Canada Post and Canadian Cultural Identity

It is Friday night and that means that it is time for another update on our Canada Post research project. I had hoped that we would be able to debut our postal service survey and interview formats, but I will do that later in the weekend because I want to go over them one more time to be sure that they meet all of the criteria for objectivity and variety of questions.

What I can tell you beforehand about the survey/interview questions is that it was very difficult for me to separate the objective customer research from my subjective valuation of what Canada Post means as a Canadian institution. Personally, I think this abstract ascribed value is what makes these kind of governmental decisions so difficult and the reaction to those decisions will vary from person to person.

As a marketing researcher it is one thing to dispassionately question our customer base about the value of home delivery service, but in the case of a crown corporation that dates back 250 years, there are also additional questions regarding the cultural value of public postal service and what that really means to Canadians. Putting a price on that value is not easy, and in the end I believe that you have to include some questions that directly engage the issue of meaning and cultural identity.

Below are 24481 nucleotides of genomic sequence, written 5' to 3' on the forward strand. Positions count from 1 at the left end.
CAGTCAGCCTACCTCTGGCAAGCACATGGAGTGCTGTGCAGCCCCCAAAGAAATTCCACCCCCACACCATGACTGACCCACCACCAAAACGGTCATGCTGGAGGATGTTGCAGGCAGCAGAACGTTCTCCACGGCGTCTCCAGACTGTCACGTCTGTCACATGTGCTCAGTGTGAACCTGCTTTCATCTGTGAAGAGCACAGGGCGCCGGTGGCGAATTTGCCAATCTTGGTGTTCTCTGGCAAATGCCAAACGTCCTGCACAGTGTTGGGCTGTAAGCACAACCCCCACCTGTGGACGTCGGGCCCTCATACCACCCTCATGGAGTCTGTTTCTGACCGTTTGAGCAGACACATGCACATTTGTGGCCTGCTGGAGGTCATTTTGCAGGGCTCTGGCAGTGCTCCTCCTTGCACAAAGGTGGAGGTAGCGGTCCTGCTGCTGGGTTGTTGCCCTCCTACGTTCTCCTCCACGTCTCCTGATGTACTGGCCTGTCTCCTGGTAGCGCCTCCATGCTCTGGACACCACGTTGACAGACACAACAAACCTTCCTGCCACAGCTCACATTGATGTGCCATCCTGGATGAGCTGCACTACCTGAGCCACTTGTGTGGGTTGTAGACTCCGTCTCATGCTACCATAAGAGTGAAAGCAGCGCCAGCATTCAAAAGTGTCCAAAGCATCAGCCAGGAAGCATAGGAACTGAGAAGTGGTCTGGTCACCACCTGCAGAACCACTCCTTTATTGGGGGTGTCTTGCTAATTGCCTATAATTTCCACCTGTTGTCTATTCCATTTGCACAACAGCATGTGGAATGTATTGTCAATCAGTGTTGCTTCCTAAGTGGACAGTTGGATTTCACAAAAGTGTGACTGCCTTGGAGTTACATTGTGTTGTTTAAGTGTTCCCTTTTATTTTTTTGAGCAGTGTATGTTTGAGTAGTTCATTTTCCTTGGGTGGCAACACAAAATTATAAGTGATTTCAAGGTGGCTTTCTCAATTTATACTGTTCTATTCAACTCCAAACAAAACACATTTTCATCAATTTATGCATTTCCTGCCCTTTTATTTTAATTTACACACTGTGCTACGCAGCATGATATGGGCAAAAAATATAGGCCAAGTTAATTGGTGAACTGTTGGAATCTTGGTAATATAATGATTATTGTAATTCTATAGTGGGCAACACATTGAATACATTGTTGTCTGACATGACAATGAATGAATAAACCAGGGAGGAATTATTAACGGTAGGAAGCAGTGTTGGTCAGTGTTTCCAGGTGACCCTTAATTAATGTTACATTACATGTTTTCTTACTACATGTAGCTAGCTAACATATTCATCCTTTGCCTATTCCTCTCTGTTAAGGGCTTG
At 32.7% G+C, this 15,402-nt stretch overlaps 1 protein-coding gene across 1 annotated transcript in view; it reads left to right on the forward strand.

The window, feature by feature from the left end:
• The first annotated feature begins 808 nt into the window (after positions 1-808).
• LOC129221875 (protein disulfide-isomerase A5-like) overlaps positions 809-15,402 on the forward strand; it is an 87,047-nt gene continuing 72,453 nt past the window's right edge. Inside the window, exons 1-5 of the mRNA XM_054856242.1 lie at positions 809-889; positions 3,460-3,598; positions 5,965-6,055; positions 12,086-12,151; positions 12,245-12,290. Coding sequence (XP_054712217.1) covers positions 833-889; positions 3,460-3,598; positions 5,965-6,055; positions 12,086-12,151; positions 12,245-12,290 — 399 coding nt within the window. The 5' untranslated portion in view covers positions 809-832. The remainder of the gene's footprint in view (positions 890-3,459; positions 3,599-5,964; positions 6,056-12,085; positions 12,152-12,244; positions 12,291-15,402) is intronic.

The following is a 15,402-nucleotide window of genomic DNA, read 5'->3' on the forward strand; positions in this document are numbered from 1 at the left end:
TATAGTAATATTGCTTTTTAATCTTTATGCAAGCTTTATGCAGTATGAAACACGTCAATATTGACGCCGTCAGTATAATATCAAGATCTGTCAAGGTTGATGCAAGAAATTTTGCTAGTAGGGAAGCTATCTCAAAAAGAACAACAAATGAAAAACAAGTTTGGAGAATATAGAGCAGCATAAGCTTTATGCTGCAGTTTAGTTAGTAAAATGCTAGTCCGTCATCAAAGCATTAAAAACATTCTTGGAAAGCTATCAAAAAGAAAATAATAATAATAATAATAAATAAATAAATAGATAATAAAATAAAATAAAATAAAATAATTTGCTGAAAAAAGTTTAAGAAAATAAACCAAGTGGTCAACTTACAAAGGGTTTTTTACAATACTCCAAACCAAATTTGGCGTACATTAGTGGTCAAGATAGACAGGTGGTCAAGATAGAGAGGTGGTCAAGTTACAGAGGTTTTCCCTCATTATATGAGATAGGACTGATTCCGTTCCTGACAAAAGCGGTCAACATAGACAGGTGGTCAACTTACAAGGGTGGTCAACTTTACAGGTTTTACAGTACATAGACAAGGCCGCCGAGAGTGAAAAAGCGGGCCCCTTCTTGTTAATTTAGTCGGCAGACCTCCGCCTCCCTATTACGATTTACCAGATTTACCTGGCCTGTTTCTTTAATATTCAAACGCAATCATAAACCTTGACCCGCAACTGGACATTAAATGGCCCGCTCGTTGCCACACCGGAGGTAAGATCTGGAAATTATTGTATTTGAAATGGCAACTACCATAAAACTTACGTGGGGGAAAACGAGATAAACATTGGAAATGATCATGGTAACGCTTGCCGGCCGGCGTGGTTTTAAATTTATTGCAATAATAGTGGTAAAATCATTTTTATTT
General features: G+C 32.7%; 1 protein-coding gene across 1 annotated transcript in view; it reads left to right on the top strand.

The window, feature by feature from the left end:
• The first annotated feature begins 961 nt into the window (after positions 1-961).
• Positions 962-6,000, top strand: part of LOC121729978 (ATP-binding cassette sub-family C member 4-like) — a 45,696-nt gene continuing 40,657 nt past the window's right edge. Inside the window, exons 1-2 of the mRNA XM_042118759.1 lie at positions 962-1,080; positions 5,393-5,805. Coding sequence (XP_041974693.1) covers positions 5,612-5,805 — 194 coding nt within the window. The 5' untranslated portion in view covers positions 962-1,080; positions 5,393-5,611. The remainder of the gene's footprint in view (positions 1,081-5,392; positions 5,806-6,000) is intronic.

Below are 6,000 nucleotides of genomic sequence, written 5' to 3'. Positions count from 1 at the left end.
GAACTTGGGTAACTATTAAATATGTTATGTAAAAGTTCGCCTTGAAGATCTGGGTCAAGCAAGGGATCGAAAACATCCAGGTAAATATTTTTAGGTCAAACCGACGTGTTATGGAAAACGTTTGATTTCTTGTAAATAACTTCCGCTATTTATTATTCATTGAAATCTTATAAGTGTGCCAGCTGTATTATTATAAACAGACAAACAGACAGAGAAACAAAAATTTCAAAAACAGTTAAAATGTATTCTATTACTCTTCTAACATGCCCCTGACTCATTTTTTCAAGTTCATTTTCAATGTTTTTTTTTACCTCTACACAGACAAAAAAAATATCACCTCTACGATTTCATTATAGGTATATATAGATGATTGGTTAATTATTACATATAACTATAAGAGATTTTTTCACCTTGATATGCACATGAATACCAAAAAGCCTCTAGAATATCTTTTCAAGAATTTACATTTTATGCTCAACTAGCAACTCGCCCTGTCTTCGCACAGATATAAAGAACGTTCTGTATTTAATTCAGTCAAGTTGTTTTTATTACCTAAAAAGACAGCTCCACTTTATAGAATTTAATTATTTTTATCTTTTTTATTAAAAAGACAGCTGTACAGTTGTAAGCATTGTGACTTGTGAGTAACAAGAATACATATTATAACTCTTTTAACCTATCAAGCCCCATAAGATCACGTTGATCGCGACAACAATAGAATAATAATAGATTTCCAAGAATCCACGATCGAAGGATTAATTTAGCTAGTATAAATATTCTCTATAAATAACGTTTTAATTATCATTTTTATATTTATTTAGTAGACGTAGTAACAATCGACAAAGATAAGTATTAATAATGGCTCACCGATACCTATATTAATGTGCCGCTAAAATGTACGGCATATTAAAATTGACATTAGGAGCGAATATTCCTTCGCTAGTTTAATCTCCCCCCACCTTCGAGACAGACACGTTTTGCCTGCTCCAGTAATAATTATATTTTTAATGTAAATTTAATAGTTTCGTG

The question that follows is that if you can use research to quantify the cultural value that Canadians ascribe to Canada Post, does that mean that the institution must necessarily be treated different than a younger and less culturally significant brand? For instance, would the decrease of services at a retail outlet like Home Depot be met with countless articles like this one in MacLean’s?

This is the point where what would normally be seen as a business decision crosses into the realm of our public and political lives, which is why I led off this piece with an opinion poll. These are the same kinds of questions that the mainstream media was asking throughout December and into the new year.

Lastly, there are the politicians on the government and opposition sides who have to gauge the mood of their constituencies, often without the aid of an objective research project. How are we who claim to be representatives supposed to intimately know when the cultural value of a service or institution is worth more than dollars and cents?

I don’t have a good answer for that question at this time. The best I can do is to leave you with a clip featuring Canada Post from the Rick Mercer Report from 2007. If it is featured on Rick’s show, doesn’t that mean that the service is already iconic?


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